Output id=1 size=1 count=1 page=LEDs usage=Num_Lock Variable, logical range 0..1
 Output id=1 size=1 count=1 page=LEDs usage=Caps_Lock Variable, logical range 0..1
 Output id=1 size=1 count=1 page=LEDs usage=Scroll_Lock Variable, logical range 0..1
 Output id=1 size=1 count=1 page=LEDs usage=Compose Variable, logical range 0..1
 Output id=1 size=1 count=1 page=LEDs usage=Kana Variable, logical range 0..1
 Output id=1 size=3 count=1 page=0x0000 usage=0x0000 Const, logical range 0..1
  Input id=1 size=8 count=6 page=Keyboard usage=No_Event, logical range 0..255
  Input id=1 size=1 count=1 page=Consumer usage=Eject Variable Relative, logical range 0..1
  Input id=1 size=1 count=1 page=Consumer usage=Mute Variable Relative, logical range 0..1
  Input id=1 size=1 count=1 page=Consumer usage=Volume_Up Variable, logical range 0..1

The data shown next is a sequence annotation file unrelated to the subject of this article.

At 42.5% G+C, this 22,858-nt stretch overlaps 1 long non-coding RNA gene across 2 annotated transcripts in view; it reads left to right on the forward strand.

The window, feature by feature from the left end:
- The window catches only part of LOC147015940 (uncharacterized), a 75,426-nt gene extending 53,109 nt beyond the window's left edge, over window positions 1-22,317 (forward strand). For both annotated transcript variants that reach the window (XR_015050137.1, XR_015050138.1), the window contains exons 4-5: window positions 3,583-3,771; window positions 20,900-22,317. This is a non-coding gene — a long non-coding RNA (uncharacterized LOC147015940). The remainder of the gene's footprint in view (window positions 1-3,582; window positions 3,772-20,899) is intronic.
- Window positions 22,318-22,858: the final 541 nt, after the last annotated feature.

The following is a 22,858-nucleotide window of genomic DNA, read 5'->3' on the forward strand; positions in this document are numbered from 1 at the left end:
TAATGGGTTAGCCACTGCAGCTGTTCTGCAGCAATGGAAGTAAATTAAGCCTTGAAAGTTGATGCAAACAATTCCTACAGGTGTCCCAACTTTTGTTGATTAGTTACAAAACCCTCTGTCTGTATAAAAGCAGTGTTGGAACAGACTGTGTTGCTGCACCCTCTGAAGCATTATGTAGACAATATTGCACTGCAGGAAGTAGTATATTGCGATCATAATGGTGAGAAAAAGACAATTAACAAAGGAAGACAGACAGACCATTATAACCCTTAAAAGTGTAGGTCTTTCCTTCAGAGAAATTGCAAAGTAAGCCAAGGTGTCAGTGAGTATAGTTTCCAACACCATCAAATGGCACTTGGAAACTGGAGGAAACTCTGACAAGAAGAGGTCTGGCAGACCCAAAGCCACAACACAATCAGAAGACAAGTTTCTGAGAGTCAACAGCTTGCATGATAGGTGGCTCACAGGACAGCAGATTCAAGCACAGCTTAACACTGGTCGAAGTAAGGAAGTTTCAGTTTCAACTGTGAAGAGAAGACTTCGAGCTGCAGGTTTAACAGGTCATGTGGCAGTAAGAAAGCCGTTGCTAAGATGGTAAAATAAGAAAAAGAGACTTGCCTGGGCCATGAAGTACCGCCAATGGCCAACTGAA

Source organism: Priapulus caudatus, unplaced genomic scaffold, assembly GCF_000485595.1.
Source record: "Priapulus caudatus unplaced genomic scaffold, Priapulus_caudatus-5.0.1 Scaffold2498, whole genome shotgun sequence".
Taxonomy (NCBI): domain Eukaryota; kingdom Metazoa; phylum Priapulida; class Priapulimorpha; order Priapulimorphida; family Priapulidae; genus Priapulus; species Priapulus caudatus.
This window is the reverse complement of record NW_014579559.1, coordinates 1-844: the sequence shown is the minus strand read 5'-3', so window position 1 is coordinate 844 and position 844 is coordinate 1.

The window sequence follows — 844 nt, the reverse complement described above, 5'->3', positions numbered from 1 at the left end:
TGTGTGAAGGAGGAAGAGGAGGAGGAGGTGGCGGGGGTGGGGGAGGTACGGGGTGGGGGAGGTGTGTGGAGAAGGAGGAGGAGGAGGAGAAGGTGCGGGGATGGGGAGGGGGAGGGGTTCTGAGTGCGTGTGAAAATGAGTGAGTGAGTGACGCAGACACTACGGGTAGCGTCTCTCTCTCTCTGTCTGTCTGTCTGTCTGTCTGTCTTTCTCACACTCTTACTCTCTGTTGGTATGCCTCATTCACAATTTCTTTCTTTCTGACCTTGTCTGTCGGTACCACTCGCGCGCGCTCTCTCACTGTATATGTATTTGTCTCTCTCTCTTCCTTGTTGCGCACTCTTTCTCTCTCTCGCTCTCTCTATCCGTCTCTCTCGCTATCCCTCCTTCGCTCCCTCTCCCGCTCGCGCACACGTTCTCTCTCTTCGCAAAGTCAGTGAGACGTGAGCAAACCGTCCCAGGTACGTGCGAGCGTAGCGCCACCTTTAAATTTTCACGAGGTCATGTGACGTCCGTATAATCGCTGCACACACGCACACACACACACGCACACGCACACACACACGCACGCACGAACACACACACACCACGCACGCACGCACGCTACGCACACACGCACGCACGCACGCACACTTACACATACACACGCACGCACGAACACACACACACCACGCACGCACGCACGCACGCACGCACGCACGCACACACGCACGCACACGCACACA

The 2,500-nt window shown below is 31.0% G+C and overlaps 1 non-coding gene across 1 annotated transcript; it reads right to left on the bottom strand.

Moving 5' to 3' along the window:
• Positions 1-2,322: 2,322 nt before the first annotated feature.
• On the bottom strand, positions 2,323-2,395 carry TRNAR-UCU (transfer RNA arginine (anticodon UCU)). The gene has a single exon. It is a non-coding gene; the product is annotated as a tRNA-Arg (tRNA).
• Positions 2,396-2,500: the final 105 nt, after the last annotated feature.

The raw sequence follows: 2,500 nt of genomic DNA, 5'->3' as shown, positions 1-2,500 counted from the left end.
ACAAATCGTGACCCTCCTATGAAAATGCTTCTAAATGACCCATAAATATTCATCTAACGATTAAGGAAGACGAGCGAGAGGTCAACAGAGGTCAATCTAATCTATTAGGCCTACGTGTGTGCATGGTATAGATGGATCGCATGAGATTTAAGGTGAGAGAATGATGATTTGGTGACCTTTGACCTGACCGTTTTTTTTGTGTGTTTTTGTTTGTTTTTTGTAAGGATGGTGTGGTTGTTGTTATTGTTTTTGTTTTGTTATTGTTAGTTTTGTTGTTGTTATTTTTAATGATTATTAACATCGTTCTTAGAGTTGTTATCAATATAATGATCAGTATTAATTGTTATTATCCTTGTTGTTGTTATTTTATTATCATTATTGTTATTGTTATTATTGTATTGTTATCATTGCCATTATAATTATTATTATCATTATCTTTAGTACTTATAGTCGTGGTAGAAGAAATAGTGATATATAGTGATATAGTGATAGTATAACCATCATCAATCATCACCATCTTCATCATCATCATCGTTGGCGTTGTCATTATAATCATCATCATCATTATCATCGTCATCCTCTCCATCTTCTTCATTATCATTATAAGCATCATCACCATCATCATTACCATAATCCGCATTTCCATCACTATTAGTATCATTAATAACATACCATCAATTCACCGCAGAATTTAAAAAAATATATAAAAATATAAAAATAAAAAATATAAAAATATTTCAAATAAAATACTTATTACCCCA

Input id=1 size=1 count=1 page=Consumer usage=Volume_Down Variable, logical range 0..1
  Input id=1 size=1 count=4 page=0x0000 usage=0x0000 Const, logical range 0..1
End collection

This tells you that the keyboard has responded to an SDP query, and the device capabilities are shown. Note that encryption is enabled by default, since encrypted connection support is mandatory for Bluetooth keyboards. You may now attach to the system:

# btdevctl -d ubt0 -a keyboard -s HID -A

which should generate some messages on the system console:

bthidev1 at bthub0 remote-bdaddr 00:0a:95:45:a4:a0 link-mode encrypt
btkbd0 at bthidev0 reportid 1
wskbd1 at btkbd0 mux 1
wskbd1: connecting to wsdisplay0
bthidev1: connected

and the keyboard should work.

The device capabilities are cached by btdevctl(8), and to reattach the keyboard at system startup, place an entry in /etc/bluetooth/btdevctl.conf. The bthidev(4) driver will attempt to connect once when attached, but if the keyboard is not available at that time, you may find that pressing a key will cause it to wake up and initiate a connection to the last paired host.